Dr. Jones is an investigator in a study testing a drug in human subjects for regulatory approval by the Food and Drug Administration (FDA). The study is a Phase II randomized, placebo-controlled, double-blinded study; that is, neither the investigator nor the subject know if the subject is receiving the drug or a placebo. The sponsor of the study is a large pharmaceutical company whose stock is publicly traded.
Dr. Jones has consulted for the sponsor of the study on the development of protocols for clinical studies of this or other products manufactured by the sponsor. She also serves on the sponsor's Scientific Advisory Board. For these services she has been paid $5,000. How would this potential conflict of interest be assessed?
In this situation, Dr. Jones has a financial interest in the sponsor of this study, albeit a small one. Since the study is randomized and blinded, some potential sources of bias have been minimized. However, other places where bias may be introduced are in the study design, recruitment of subjects, data analysis and reporting.
If this study were an earlier investigation of the drug manufactured by the sponsor, the importance of Dr. Jones' relationship with the sponsor would be different. Other circumstances would also influence our interpretation of this situation. Consider the following variations.
What if Dr. Jones also served on the Scientific Advisory Board for this company and received less than $10,000 a year for this service, plus received stock valued at around $100,000? Would this change your perception of a conflict of interest? Why?
What if this study was of a device invented by Dr. Jones and licensed by the University to the company, for which she also received royalty income? Would this change your perception of the conflict of interest? If so, why?
What if the company sponsoring this study was founded by Dr. Jones in order to test and market this device? What if it was a small, private company and this drug was the company's only potential product at this time? Would this change your perception of the conflict of interest? If so, why?
Conflicts of interest concern the potential effect on the objectivity of science or interference with or compromise of accepted academic values. The presence of a conflict of interest does not indicate that the investigator would, in fact, allow this conflict to influence his or her research results, delay publications, or otherwise affect the research. However, it does elevate the risk factor. Each of these scenarios presents factors that could compound this risk factor. If you had to assess this case and determine how to mitigate or manage the conflict, what would you choose for each scenario?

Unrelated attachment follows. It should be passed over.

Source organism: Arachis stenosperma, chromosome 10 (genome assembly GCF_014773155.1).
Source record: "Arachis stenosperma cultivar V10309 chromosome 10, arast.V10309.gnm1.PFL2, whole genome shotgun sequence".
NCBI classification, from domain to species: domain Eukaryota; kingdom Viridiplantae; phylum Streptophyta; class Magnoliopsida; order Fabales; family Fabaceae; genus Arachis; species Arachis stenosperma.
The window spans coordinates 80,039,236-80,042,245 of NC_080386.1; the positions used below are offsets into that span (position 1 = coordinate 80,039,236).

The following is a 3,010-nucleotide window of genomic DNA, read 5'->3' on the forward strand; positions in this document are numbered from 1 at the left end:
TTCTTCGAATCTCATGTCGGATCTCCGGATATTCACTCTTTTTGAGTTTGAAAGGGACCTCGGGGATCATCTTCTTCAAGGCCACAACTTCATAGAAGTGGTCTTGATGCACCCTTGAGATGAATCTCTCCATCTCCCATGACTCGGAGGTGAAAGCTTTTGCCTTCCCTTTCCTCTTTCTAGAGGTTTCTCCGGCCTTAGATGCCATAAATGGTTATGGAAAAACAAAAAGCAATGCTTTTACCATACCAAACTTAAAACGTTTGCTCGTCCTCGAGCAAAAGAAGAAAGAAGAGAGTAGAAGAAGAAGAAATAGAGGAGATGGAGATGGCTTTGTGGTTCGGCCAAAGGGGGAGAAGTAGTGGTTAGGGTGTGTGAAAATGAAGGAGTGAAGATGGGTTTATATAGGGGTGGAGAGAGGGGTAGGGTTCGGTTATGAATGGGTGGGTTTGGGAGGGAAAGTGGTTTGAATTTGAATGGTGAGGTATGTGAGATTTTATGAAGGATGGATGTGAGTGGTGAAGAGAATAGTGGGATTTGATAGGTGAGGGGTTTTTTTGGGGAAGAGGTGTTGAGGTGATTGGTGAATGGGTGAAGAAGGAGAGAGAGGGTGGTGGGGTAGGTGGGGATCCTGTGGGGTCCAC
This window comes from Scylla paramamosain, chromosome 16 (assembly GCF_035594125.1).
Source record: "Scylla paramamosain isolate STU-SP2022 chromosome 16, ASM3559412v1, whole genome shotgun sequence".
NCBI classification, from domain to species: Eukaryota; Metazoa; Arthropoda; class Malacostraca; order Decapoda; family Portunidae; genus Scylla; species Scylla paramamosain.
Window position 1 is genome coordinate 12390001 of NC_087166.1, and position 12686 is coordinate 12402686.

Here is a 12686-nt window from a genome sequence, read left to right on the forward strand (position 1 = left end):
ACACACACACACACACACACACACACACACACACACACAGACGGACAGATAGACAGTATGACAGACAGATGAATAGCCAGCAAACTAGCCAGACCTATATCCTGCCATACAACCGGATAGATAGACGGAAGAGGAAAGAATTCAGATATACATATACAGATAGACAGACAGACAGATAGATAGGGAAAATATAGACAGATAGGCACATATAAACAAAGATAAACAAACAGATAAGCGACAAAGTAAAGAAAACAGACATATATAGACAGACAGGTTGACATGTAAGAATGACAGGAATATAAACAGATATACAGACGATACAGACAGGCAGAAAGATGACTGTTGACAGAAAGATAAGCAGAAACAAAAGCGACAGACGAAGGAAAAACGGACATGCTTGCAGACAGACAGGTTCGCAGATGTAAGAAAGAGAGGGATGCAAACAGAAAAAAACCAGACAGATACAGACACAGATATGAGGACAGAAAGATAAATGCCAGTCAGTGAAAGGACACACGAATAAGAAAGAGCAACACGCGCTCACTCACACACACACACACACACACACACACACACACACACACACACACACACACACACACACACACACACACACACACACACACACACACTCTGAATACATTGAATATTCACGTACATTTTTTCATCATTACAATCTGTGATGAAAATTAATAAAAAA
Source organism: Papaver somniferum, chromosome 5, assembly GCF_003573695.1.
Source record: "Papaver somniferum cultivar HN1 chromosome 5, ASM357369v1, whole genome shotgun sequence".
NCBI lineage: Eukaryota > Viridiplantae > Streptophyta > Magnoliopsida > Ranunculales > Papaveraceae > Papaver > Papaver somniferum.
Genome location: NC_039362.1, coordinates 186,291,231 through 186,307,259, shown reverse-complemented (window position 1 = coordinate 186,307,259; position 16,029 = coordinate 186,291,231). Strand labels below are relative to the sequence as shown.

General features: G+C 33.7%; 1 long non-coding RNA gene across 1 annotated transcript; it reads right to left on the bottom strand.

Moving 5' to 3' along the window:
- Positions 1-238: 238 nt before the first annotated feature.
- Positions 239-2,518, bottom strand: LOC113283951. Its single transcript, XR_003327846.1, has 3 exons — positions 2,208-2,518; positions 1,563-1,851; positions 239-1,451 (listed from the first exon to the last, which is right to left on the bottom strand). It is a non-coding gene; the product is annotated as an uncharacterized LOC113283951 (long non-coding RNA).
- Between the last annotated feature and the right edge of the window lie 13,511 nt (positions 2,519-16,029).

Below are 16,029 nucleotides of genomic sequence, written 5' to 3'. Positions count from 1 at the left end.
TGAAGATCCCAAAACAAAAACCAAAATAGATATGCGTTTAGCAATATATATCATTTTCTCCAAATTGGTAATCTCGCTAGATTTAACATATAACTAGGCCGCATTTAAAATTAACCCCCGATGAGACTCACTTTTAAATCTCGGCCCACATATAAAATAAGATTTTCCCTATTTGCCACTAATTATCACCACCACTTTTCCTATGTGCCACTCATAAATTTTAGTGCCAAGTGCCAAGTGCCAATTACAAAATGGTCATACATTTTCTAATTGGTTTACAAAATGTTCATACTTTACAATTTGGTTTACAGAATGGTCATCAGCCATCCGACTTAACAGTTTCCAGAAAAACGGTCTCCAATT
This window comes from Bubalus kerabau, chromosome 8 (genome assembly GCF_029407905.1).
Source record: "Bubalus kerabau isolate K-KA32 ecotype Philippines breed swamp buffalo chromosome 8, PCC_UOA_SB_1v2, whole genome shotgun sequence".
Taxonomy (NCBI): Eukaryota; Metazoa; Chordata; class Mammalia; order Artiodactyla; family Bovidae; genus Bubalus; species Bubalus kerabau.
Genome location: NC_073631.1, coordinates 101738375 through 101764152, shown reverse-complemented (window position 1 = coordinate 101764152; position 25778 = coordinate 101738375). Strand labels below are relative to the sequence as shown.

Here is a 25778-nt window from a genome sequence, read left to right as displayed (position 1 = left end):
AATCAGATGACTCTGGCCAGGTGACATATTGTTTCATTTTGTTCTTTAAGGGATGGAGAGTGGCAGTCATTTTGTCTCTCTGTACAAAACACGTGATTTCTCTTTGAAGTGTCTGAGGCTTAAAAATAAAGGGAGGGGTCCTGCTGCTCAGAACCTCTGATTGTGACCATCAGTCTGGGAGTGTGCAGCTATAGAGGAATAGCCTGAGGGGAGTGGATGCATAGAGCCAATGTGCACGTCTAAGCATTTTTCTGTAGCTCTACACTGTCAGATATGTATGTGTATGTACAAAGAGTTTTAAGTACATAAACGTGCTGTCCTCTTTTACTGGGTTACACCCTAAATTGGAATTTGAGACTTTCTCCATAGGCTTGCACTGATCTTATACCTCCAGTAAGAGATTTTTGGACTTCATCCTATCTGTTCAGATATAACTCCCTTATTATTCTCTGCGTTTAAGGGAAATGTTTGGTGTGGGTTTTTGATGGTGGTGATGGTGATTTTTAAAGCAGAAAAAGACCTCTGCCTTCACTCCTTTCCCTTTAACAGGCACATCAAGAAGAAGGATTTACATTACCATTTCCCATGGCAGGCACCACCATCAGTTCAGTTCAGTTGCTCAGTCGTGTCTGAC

Assume that the investigator would do nothing that would compromise the objectivity of the research and allow the study?
Assume that the investigator would do nothing that would compromise the integrity of the research but take steps to manage the potential anyway in order to reduce the risk? If so, what would you choose?
Require that the investigator disclose his/her financial interest in publications or in public discussions of the research?
Require that the investigator terminate all consulting activities during the course of the study?
Require that the stock be sold prior to approving the study?
Remove the investigator from any or all of the following: patient recruitment and selection, treatment, data analysis?
Require the investigator be removed from the study?
Require that human subjects be advised of the investigator's financial interest prior to enrolling in the study?
Would your assessment be the same in each scenario? Might you feel different if you were the subject in this study?
What might the volunteers in this clinical study think about the investigator's financial interests? Could the possibility of bias in the outcome of the research harm their best interests in any way?
As you can see, there are no easy answers for assessing and managing conflicts of interest, but as these financial relationships, and thus the potential for a conflict of interest, become greater, Stanford must take steps to protect the science, as well as people who serve as human subjects in this study.